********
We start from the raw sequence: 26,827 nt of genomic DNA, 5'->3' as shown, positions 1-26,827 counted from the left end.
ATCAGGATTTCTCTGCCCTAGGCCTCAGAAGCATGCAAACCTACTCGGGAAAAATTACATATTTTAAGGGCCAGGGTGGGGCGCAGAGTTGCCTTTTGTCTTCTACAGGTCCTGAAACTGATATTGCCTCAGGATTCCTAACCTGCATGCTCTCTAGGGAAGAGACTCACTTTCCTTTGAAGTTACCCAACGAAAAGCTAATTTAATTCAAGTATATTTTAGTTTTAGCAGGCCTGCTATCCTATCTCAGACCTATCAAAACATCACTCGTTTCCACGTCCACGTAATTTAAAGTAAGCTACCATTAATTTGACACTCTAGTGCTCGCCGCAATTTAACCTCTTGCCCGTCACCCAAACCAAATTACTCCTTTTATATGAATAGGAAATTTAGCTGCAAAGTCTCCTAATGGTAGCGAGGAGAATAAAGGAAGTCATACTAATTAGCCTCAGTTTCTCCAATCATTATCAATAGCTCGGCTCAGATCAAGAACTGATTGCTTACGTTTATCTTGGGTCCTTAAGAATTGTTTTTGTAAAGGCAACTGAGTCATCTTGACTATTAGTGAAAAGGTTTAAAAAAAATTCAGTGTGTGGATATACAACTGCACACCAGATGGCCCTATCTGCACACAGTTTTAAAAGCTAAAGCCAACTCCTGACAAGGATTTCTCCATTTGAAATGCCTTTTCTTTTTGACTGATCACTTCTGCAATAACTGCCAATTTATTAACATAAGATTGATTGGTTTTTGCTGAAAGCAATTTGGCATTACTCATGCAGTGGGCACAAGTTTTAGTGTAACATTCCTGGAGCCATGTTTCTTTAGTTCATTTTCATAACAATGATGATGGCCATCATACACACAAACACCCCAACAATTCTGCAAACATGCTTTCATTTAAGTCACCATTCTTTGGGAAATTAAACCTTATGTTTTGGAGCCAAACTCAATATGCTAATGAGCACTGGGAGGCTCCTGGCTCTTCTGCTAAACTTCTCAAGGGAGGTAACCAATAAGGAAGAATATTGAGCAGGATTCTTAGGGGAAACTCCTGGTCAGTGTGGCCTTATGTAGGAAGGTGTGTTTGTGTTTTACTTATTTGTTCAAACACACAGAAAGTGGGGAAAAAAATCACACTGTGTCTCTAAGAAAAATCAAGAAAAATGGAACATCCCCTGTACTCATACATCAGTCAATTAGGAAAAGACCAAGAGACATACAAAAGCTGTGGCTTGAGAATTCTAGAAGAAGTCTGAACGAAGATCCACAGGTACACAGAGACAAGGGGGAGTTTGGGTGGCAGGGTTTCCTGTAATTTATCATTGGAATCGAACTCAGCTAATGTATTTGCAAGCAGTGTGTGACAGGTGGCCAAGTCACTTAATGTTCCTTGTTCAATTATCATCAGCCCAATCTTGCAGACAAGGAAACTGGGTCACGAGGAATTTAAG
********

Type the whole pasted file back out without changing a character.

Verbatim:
We start from the raw sequence: 26,827 nt of genomic DNA, 5'->3' as shown, positions 1-26,827 counted from the left end.
ATCAGGATTTCTCTGCCCTAGGCCTCAGAAGCATGCAAACCTACTCGGGAAAAATTACATATTTTAAGGGCCAGGGTGGGGCGCAGAGTTGCCTTTTGTCTTCTACAGGTCCTGAAACTGATATTGCCTCAGGATTCCTAACCTGCATGCTCTCTAGGGAAGAGACTCACTTTCCTTTGAAGTTACCCAACGAAAAGCTAATTTAATTCAAGTATATTTTAGTTTTAGCAGGCCTGCTATCCTATCTCAGACCTATCAAAACATCACTCGTTTCCACGTCCACGTAATTTAAAGTAAGCTACCATTAATTTGACACTCTAGTGCTCGCCGCAATTTAACCTCTTGCCCGTCACCCAAACCAAATTACTCCTTTTATATGAATAGGAAATTTAGCTGCAAAGTCTCCTAATGGTAGCGAGGAGAATAAAGGAAGTCATACTAATTAGCCTCAGTTTCTCCAATCATTATCAATAGCTCGGCTCAGATCAAGAACTGATTGCTTACGTTTATCTTGGGTCCTTAAGAATTGTTTTTGTAAAGGCAACTGAGTCATCTTGACTATTAGTGAAAAGGTTTAAAAAAAATTCAGTGTGTGGATATACAACTGCACACCAGATGGCCCTATCTGCACACAGTTTTAAAAGCTAAAGCCAACTCCTGACAAGGATTTCTCCATTTGAAATGCCTTTTCTTTTTGACTGATCACTTCTGCAATAACTGCCAATTTATTAACATAAGATTGATTGGTTTTTGCTGAAAGCAATTTGGCATTACTCATGCAGTGGGCACAAGTTTTAGTGTAACATTCCTGGAGCCATGTTTCTTTAGTTCATTTTCATAACAATGATGATGGCCATCATACACACAAACACCCCAACAATTCTGCAAACATGCTTTCATTTAAGTCACCATTCTTTGGGAAATTAAACCTTATGTTTTGGAGCCAAACTCAATATGCTAATGAGCACTGGGAGGCTCCTGGCTCTTCTGCTAAACTTCTCAAGGGAGGTAACCAATAAGGAAGAATATTGAGCAGGATTCTTAGGGGAAACTCCTGGTCAGTGTGGCCTTATGTAGGAAGGTGTGTTTGTGTTTTACTTATTTGTTCAAACACACAGAAAGTGGGGAAAAAAATCACACTGTGTCTCTAAGAAAAATCAAGAAAAATGGAACATCCCCTGTACTCATACATCAGTCAATTAGGAAAAGACCAAGAGACATACAAAAGCTGTGGCTTGAGAATTCTAGAAGAAGTCTGAACGAAGATCCACAGGTACACAGAGACAAGGGGGAGTTTGGGTGGCAGGGTTTCCTGTAATTTATCATTGGAATCGAACTCAGCTAATGTATTTGCAAGCAGTGTGTGACAGGTGGCCAAGTCACTTAATGTTCCTTGTTCAATTATCATCAGCCCAATCTTGCAGACAAGGAAACTGGGTCACGAGGAATTTAAG